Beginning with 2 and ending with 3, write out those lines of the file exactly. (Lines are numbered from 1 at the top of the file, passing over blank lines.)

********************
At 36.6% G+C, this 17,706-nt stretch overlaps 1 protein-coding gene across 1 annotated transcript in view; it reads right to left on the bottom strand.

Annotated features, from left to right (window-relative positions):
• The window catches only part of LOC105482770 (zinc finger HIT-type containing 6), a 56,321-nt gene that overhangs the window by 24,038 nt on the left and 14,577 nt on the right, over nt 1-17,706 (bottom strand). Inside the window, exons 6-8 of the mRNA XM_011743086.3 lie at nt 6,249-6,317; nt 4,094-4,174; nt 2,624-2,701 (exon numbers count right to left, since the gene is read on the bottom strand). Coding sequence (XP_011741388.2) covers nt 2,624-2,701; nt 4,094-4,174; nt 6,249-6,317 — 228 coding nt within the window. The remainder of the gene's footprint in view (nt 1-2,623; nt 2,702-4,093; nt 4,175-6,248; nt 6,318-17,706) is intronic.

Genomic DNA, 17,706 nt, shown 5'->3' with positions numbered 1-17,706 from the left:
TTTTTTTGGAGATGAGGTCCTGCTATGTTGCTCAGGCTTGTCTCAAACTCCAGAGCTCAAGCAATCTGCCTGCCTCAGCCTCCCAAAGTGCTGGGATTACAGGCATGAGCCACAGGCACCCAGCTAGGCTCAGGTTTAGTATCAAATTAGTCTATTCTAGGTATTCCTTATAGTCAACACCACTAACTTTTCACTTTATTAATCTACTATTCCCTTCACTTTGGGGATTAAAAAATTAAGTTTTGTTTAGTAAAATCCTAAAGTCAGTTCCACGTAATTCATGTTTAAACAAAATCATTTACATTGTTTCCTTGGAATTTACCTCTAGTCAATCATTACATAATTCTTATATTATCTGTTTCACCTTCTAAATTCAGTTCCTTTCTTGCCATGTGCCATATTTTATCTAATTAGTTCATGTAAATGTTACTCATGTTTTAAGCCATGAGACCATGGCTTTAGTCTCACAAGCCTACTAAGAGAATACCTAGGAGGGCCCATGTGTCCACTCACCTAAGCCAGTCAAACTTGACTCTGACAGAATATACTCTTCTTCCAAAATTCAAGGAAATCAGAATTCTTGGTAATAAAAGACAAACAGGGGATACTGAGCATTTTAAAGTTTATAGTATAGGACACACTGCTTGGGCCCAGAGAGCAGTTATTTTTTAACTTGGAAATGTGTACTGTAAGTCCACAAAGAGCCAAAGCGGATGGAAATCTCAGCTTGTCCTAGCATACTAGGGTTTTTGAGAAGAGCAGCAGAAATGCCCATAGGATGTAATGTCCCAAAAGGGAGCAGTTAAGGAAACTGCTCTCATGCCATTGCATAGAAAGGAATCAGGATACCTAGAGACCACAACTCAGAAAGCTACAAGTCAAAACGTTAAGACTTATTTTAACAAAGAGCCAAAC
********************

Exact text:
Annotated features, from left to right (window-relative positions):
• The window catches only part of LOC105482770 (zinc finger HIT-type containing 6), a 56,321-nt gene that overhangs the window by 24,038 nt on the left and 14,577 nt on the right, over nt 1-17,706 (bottom strand). Inside the window, exons 6-8 of the mRNA XM_011743086.3 lie at nt 6,249-6,317; nt 4,094-4,174; nt 2,624-2,701 (exon numbers count right to left, since the gene is read on the bottom strand). Coding sequence (XP_011741388.2) covers nt 2,624-2,701; nt 4,094-4,174; nt 6,249-6,317 — 228 coding nt within the window. The remainder of the gene's footprint in view (nt 1-2,623; nt 2,702-4,093; nt 4,175-6,248; nt 6,318-17,706) is intronic.